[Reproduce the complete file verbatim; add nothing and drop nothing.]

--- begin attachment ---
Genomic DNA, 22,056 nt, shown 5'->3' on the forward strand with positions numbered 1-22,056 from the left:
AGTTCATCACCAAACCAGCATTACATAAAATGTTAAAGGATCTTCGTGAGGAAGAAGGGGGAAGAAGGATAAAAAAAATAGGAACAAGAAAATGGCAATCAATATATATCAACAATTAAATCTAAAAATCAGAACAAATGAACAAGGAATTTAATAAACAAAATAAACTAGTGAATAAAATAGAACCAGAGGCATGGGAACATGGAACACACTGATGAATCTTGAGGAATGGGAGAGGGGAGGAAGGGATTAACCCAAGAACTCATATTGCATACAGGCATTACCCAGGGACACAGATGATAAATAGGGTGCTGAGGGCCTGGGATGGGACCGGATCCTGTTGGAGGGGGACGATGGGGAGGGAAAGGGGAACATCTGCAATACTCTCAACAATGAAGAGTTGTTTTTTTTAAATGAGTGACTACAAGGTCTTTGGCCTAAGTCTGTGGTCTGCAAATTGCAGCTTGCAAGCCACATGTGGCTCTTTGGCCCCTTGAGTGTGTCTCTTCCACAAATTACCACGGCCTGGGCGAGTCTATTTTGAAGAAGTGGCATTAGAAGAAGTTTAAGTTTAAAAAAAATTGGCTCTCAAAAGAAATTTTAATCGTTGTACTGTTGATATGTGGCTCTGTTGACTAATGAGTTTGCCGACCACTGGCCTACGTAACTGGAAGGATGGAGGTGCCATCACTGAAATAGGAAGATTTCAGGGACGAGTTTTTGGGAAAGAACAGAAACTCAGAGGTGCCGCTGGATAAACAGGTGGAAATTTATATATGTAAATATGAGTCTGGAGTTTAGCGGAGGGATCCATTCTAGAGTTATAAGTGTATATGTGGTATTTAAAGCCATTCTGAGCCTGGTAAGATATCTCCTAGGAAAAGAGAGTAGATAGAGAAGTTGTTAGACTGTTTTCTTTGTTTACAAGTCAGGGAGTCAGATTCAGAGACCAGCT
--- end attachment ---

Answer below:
Genomic DNA, 22,056 nt, shown 5'->3' on the forward strand with positions numbered 1-22,056 from the left:
AGTTCATCACCAAACCAGCATTACATAAAATGTTAAAGGATCTTCGTGAGGAAGAAGGGGGAAGAAGGATAAAAAAAATAGGAACAAGAAAATGGCAATCAATATATATCAACAATTAAATCTAAAAATCAGAACAAATGAACAAGGAATTTAATAAACAAAATAAACTAGTGAATAAAATAGAACCAGAGGCATGGGAACATGGAACACACTGATGAATCTTGAGGAATGGGAGAGGGGAGGAAGGGATTAACCCAAGAACTCATATTGCATACAGGCATTACCCAGGGACACAGATGATAAATAGGGTGCTGAGGGCCTGGGATGGGACCGGATCCTGTTGGAGGGGGACGATGGGGAGGGAAAGGGGAACATCTGCAATACTCTCAACAATGAAGAGTTGTTTTTTTTAAATGAGTGACTACAAGGTCTTTGGCCTAAGTCTGTGGTCTGCAAATTGCAGCTTGCAAGCCACATGTGGCTCTTTGGCCCCTTGAGTGTGTCTCTTCCACAAATTACCACGGCCTGGGCGAGTCTATTTTGAAGAAGTGGCATTAGAAGAAGTTTAAGTTTAAAAAAAATTGGCTCTCAAAAGAAATTTTAATCGTTGTACTGTTGATATGTGGCTCTGTTGACTAATGAGTTTGCCGACCACTGGCCTACGTAACTGGAAGGATGGAGGTGCCATCACTGAAATAGGAAGATTTCAGGGACGAGTTTTTGGGAAAGAACAGAAACTCAGAGGTGCCGCTGGATAAACAGGTGGAAATTTATATATGTAAATATGAGTCTGGAGTTTAGCGGAGGGATCCATTCTAGAGTTATAAGTGTATATGTGGTATTTAAAGCCATTCTGAGCCTGGTAAGATATCTCCTAGGAAAAGAGAGTAGATAGAGAAGTTGTTAGACTGTTTTCTTTGTTTACAAGTCAGGGAGTCAGATTCAGAGACCAGCT